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Tripoli (AFP) - Forces opposed to Libya's unity government handed management of four vital oil ports to the National Oil Company on Wednesday after seizing them in a blow to fragile peace efforts.
Prime minister-designate Fayez al-Sarraj called for urgent talks after the ports were captured by forces loyal to Field Marshal Khalifa Haftar, who supports a rival administration in the country's east.
The offensive in the so-called oil crescent was a major setback for Sarraj's UN-backed Government of National Accord, which is almost entirely dependent on oil revenues for its income.
Libya, which has Africa's largest oil reserves, has only managed to export a few tankers of crude in recent months, with efforts to revive the industry thwarted by jihadist attacks and political turmoil.
Haftar's seizure of the ports raises the prospect of renewed oil exports from Libya, whose crude reserves are estimated at around 48 billion barrels.
"Today the ports of Zuwaytina, Brega, Ras Lanuf and Al-Sidra were handed over to the National Oil Company," said Colonel Ahmad Mesmari, a spokesman for Haftar.
"The entire oil crescent is under the NOC's administration," he told AFP, adding that a force under Haftar's control would continue to guard the ports.
The NOC in Tripoli said in a statement on Tuesday night that it planned to resume oil exports from the ports "as soon as possible".
The fighting between the two sides -- the first since the unity government started work in Tripoli in March -- was the latest escalation of the chaos that has gripped Libya since the overthrow of Moamer Kadhafi in 2011.
- 'Turning point' -
Sarraj has said Libya was at a "turning point" after the assault on the oil ports with its future as a united nation in serious question.
"I call on all sides to halt provocative actions and sit down urgently at the same table to discuss a mechanism that would enable us to get out of this crisis and put a stop to the conflict," he said.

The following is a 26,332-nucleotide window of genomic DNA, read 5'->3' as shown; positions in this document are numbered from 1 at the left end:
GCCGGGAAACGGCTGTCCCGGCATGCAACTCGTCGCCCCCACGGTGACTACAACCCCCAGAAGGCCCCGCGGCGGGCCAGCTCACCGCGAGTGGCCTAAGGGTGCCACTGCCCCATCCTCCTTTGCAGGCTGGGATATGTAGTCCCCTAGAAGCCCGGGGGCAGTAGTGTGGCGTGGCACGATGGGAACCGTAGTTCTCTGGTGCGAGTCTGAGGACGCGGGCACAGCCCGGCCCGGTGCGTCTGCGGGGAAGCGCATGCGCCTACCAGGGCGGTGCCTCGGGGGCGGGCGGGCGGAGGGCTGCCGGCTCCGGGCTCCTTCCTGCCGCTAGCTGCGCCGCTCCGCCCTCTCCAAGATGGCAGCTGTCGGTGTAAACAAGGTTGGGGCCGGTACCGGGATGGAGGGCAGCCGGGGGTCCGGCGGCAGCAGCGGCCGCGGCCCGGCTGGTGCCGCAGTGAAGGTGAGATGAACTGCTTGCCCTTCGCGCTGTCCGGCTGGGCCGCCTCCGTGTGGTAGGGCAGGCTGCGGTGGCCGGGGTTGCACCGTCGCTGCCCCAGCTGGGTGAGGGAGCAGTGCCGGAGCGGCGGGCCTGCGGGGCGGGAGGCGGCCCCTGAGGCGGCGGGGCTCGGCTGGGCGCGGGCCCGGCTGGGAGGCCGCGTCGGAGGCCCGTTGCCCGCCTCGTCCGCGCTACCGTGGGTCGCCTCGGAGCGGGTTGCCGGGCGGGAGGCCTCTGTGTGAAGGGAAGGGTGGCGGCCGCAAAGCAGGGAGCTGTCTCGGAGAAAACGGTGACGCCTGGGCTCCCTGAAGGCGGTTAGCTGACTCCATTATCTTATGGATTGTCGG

UN envoy Martin Kobler, who has appealed repeatedly for a halt to the offensive, was to brief the Security Council on the crisis later on Wednesday.
The unity government is key to UN efforts to restore stability to Libya and it now faces an even tougher battle to assert its authority over the rival administration in the east.
The capture of the oil crescent means the rival administration now controls virtually all of the eastern Cyrenaica region.
The NOC, which said that it recognised the GNA, did not explain how it could export oil from ports controlled by Haftar's forces.
"Our technical teams already started assessing what needs to be done to... restart exports as soon as possible," said NOC chairman Mustafa Sanalla, who visited Zuwaytina port on Wednesday.
He said he hoped for "a new phase of cooperation and coexistence between Libya's factions, as well as an end to the use of the blockade as a political tactic".
- 'Inflammatory' move -
Haftar, 73, who sees himself as Libya's saviour after driving jihadists out of most of the main eastern city of Benghazi, is the most powerful backer of the eastern administration.
The head of the eastern parliament, Aguila Saleh, on Wednesday promoted Haftar from the rank of general to field marshal, the legislature said in a statement.
Meanwhile, the writ of Sarraj's government is confined to the western Tripolitania region where its forces have been battling jihadists of the Islamic State group in the coastal city of Sirte for months.
Western governments have voiced serious concern that Libya's deepening divisions play into the hands of the jihadists' efforts to establish a base just across the Mediterranean from Europe.
The United States and its European allies issued a joint statement condemning Haftar's offensive and calling for the return of the oil ports to unity government control.
Claudia Gazzini, a Libya analyst at the International Crisis Group, warned Haftar's move was "inflammatory" and could provoke a military response from the GNA.
"From a political and military point of view, these developments are a huge setback to the authority of the UN-backed fledgling government in Tripoli," she said in a report.
But she said while some in the GNA were pushing for military action to retake the terminals, any such attempt could be "disastrous".
"A first urgent step would need to be to de-escalate current tensions and avoid a renewed flare-up," she said.